- Reassess office configurations. Many organizations have been carefully evaluating space needs and layouts to mitigate COVID-19. Protecting employees from contagious diseases through effective ventilation and social distancing layouts has been an important part of that. There has also been a reemphasis on workplace cleanliness and an awareness of the risks of bringing viruses back and forth from home and work.Now, it is time to step back and look at the space through a broader lens of workplace safety. Do workstations support good ergonomics? Is there sufficient space to store things, so boxes of paper aren’t inviting someone to trip? Is there a clear evacuation path in case of an emergency? Doing an office “walk through” with your team shows them you care about their safety and may also reveal some new creative approaches to space management in our changed world.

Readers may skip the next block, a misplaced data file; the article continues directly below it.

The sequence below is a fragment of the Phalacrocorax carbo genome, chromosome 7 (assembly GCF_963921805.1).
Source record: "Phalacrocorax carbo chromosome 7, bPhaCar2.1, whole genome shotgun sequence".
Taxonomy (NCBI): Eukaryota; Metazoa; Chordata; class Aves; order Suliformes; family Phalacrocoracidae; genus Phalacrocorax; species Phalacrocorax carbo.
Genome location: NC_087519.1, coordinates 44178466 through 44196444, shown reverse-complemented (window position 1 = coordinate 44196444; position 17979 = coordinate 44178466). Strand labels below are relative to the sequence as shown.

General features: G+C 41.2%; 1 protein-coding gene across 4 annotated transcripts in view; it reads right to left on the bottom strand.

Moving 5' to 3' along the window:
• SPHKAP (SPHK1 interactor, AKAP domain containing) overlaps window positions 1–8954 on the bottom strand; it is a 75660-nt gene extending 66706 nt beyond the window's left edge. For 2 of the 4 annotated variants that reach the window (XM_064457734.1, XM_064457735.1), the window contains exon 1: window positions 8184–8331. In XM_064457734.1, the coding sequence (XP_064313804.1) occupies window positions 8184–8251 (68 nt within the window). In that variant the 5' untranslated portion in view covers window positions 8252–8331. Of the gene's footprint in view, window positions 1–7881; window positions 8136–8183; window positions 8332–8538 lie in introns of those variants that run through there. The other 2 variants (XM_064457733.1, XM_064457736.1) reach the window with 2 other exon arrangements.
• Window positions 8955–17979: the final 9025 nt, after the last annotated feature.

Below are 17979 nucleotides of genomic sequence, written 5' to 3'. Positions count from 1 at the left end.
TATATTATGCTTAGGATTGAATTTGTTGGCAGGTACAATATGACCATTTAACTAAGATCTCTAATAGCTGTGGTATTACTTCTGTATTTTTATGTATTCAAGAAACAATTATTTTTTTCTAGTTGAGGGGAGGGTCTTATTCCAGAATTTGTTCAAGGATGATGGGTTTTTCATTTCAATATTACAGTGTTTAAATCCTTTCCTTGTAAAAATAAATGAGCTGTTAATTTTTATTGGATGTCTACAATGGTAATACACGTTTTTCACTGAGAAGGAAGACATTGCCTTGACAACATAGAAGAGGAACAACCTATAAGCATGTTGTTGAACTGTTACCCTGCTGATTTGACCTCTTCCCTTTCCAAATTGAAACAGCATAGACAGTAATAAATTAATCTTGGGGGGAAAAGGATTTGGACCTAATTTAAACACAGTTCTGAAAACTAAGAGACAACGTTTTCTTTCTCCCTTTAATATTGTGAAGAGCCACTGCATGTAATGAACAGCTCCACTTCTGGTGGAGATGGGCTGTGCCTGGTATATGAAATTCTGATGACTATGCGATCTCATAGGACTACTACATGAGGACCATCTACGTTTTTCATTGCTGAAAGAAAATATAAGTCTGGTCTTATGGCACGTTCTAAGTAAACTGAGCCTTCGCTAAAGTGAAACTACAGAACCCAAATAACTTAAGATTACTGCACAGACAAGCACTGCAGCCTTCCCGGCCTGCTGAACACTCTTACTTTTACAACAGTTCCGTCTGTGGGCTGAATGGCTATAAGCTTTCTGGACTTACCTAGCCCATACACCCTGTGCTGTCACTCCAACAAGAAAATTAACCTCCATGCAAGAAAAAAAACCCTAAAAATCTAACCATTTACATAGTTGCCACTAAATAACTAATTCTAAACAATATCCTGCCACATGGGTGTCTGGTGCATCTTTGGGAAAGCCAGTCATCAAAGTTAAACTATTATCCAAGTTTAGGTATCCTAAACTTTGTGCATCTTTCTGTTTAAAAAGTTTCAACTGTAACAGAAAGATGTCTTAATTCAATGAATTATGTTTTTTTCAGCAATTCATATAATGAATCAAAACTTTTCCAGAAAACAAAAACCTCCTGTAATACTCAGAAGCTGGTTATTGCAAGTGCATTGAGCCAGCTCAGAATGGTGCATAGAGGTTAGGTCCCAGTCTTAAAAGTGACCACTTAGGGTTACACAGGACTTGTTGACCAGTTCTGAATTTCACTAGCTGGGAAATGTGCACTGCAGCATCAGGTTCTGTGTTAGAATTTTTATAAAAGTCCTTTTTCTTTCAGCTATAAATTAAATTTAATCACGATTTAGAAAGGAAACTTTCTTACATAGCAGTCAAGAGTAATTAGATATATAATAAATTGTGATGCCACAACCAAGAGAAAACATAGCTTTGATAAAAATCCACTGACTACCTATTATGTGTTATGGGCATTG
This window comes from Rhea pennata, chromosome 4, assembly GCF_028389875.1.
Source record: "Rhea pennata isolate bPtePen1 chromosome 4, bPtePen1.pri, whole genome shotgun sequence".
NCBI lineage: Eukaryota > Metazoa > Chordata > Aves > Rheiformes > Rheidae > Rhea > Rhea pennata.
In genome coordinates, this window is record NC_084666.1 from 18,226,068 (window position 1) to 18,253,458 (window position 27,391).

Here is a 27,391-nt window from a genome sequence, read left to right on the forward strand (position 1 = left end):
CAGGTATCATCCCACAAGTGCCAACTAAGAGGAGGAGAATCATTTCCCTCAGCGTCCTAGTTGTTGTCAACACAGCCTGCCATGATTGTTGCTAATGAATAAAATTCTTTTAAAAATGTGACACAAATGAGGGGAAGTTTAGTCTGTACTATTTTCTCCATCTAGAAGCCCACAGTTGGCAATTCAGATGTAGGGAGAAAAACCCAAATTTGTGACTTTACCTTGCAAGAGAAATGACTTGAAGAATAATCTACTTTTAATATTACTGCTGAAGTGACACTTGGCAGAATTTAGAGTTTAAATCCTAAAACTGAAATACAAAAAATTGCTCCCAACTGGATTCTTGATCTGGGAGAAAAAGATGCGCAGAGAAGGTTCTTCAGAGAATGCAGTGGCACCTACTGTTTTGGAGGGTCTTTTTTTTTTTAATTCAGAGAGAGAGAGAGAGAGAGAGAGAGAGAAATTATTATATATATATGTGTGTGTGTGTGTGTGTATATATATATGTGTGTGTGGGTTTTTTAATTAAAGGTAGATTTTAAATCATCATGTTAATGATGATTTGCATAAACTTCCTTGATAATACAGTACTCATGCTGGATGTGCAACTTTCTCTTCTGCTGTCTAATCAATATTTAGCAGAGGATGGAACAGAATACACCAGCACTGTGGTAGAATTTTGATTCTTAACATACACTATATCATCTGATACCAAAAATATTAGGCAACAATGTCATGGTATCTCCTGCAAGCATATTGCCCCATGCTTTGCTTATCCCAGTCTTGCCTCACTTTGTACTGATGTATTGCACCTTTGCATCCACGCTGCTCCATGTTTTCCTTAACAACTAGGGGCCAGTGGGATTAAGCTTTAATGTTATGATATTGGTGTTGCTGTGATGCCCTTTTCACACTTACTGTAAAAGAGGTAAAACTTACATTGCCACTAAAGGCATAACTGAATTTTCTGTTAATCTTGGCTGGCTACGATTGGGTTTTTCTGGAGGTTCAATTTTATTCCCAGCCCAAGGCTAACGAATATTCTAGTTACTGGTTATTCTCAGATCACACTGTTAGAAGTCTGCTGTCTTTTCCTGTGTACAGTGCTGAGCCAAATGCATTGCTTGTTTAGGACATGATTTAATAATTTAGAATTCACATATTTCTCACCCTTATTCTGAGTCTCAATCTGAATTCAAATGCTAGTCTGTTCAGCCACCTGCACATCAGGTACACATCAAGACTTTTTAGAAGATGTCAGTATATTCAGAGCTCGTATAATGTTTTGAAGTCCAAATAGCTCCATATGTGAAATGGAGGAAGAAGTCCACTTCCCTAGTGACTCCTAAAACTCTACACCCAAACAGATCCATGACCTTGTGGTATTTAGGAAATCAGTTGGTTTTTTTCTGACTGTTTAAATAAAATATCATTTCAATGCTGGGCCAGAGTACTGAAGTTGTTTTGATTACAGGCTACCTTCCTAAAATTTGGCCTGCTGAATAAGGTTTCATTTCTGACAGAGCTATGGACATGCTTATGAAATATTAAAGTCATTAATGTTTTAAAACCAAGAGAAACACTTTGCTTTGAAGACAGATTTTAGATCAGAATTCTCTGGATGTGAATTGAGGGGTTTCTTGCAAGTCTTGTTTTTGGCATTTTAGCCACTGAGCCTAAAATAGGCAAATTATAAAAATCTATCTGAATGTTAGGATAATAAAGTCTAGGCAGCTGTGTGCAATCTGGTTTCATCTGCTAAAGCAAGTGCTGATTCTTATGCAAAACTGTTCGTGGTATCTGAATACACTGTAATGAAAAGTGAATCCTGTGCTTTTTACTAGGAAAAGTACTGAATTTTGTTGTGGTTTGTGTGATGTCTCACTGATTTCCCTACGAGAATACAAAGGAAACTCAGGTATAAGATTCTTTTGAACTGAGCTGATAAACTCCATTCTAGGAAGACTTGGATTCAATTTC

- Celebrate with safety-related awards. If you have a regular awards or acknowledgement program, or even a regular staff meeting, consider giving small useful gifts that stress the workplace safety theme this month. Examples could include accessories that support hands-free phone use; small first aid kits for home and office; OSHA-approved headphones; or cord management tools or storage solutions that help keep home offices safer. These are practical gifts that demonstrate your commitment to employee safety in a visible and appreciative way.
- Openly practice workplace safety. If you a manager, you set the tone on workplace safety. It can be hard to talk about safety in a realistic and objective way that is not overly paternalistic or micromanaging. Sometimes, it is easier to model your commitment instead – by posting safety information in the workplace, addressing safety hazards in the workplace and sharing that those types of problems have been addressed, or telling your team that you are unable to conduct calls in the car for safety reasons. It may also include checking in on remote employees before and after an intense storm or local event – caring about their safety IS workplace safety.If your workplace has a lot of physical activity, also celebrate success. For example, for each month that passes without a workplace accident, mark the milestone as an important achievement that no one will want to break next month.